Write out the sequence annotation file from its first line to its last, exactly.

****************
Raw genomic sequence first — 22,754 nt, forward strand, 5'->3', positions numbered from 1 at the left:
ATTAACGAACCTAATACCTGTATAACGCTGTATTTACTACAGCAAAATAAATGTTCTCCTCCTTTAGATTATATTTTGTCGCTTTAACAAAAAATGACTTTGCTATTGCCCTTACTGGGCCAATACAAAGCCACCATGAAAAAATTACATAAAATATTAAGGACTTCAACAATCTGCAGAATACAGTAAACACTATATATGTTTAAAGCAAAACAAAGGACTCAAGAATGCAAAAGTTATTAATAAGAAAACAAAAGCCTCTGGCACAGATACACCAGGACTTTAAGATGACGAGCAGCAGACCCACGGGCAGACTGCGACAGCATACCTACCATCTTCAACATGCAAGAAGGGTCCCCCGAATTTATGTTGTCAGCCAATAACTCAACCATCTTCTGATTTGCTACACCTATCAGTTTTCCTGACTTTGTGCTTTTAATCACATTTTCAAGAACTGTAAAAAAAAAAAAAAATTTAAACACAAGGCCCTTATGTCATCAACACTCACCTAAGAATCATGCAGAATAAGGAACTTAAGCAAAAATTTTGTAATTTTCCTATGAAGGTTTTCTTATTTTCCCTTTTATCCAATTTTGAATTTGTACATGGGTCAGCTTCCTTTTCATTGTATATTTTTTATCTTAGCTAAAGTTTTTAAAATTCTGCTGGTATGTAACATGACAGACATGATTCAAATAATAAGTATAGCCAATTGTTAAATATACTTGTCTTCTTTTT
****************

Raw genomic sequence first — 22,754 nt, forward strand, 5'->3', positions numbered from 1 at the left:
ATTAACGAACCTAATACCTGTATAACGCTGTATTTACTACAGCAAAATAAATGTTCTCCTCCTTTAGATTATATTTTGTCGCTTTAACAAAAAATGACTTTGCTATTGCCCTTACTGGGCCAATACAAAGCCACCATGAAAAAATTACATAAAATATTAAGGACTTCAACAATCTGCAGAATACAGTAAACACTATATATGTTTAAAGCAAAACAAAGGACTCAAGAATGCAAAAGTTATTAATAAGAAAACAAAAGCCTCTGGCACAGATACACCAGGACTTTAAGATGACGAGCAGCAGACCCACGGGCAGACTGCGACAGCATACCTACCATCTTCAACATGCAAGAAGGGTCCCCCGAATTTATGTTGTCAGCCAATAACTCAACCATCTTCTGATTTGCTACACCTATCAGTTTTCCTGACTTTGTGCTTTTAATCACATTTTCAAGAACTGTAAAAAAAAAAAAAAATTTAAACACAAGGCCCTTATGTCATCAACACTCACCTAAGAATCATGCAGAATAAGGAACTTAAGCAAAAATTTTGTAATTTTCCTATGAAGGTTTTCTTATTTTCCCTTTTATCCAATTTTGAATTTGTACATGGGTCAGCTTCCTTTTCATTGTATATTTTTTATCTTAGCTAAAGTTTTTAAAATTCTGCTGGTATGTAACATGACAGACATGATTCAAATAATAAGTATAGCCAATTGTTAAATATACTTGTCTTCTTTTT